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Polls Show Voters Split Along Gender Lines

Obama supporter; photo by Joe Raedle/Getty Images

A woman holds a sign at an Obama campaign event last week in Boca Raton, Fla. Photo by Joe Raedle/Getty Images.

The Morning Line

On the eve of the first presidential debate, a pair of new national polls find President Obama and Mitt Romney locked in a close race with support for the two candidates divided sharply along gender lines.

The president leads Romney, 49 percent to 45 percent, among likely voters in a Quinnipiac University survey released Tuesday, buoyed by an 18-point advantage, 56 percent to 38 percent, among women. Romney has a 10-point lead among men, 52 percent to 42 percent. The poll has a margin of error of plus-or-minus 2.2 percent.

A CNN survey released Monday also showed a gender gap, although not as wide, with the president ahead nine points among women (53 percent to 44 percent) and Romney with a three-point lead among men (50 percent to 47 percent).

Overall the president had a 50 percent to 47 percent lead over Romney, within the poll’s sampling error of plus-or-minus 3.5 percent.

In Monday’s edition of the Morning Line we mentioned the efforts by both campaigns to set expectations ahead of the first debate and highlighted a Washington Post/ABC News poll showing the president as the clear favorite. The Quinnipiac survey affirmed that finding, with 54 percent of voters saying they expected Mr. Obama to win, compared to 28 percent who picked Romney.

The Boston Globe’s Matt Viser writes Tuesday about what he dubs instructive parallels between this contest and how Romney turned around his 2002 gubernatorial campaign, thanks in part to debates and erasing a similar gender gap between himself and his rival.

On Monday’s NewsHour, Judy Woodruff, USA Today’s Susan Page and Stuart Rothenberg examined what the candidates must do on that debate stage. Watch that segment here or below:

Kwame Holman talked with deputy White House press secretary Josh Earnest about how the president prepares for debates. Watch that chat here.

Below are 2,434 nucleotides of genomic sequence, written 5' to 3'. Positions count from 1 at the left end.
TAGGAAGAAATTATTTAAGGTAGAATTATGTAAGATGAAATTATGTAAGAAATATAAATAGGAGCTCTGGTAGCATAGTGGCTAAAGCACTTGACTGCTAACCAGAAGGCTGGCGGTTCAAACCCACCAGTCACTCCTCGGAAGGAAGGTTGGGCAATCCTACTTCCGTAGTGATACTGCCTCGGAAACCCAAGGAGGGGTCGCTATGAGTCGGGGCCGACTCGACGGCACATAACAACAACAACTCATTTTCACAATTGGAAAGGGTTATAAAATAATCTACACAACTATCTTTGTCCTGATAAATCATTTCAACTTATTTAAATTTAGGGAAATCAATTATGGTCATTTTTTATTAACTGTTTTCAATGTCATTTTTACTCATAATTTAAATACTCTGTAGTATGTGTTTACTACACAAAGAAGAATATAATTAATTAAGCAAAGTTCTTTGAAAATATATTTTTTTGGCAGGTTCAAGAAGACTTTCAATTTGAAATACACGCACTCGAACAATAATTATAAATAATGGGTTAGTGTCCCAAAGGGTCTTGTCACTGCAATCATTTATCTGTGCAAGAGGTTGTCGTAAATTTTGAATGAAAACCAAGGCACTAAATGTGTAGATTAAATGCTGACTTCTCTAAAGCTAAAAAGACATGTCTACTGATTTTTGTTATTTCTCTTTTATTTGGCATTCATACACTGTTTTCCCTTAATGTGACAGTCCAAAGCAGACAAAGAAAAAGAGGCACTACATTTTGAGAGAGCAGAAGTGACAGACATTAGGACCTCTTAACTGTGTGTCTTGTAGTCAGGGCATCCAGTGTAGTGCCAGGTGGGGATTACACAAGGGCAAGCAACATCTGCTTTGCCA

As the Supreme Court began its new term Monday, Marcia Coyle of the National Law Journal outlined what’s at stake with an Affirmative Action case being argued next week and what’s ahead for this session.

Among the most-watched potential cases are the seven petitions involving gay marriage issues. Marcia said those “really break down into two cases. First, challenges involving the federal Defense of Marriage Act. A key provision defines marriage for all federal purposes as between a man and a woman. And then the second set involves California’s Proposition 8. And that proposition banned same-sex marriage in California.”

Marcia also said there seems to be no residual tension after Chief Justice John Roberts drew the ire of conservative members of the court for voting to uphold the individual mandate in the Affordable Care Act. “This was a court that was business as usual,” she said.

I can tell you just from personal experience, I remember Bush v. Gore and the aftermath. That decision, there was a lot of bitterness and anger. And yet the court moved very quickly into doing business.

Under the Roberts court, the high point I think for the emotion and anger was the last day of the 2006-07 term, when they issued a ruling again on race involving whether school districts could use race to assign students to public schools.

But over the summer, that dissipated as well. And as one of the justices said, we move on.

And this court does. It actually has almost two decades now of being perhaps the most collegial court in modern times.

Watch the discussion here or below:

NewsHour politics desk assistant Geoffrey Lou Guray posted more details about the cases on the docket.


The presidential campaigns are spending eight times more money this year on Spanish-language ads than in 2008, according to data compiled by Kantar Media/CMAG for the NewsHour and NPR.

NPR’s Greg Allen will have a piece Tuesday that looks at the impact of those ads in Raleigh, N.C., where the Hispanic population is booming. This critical demographic group — the media age of these residents there is 23 — is being targeted by both sides. The unemployment rate among Hispanics is higher than the national average.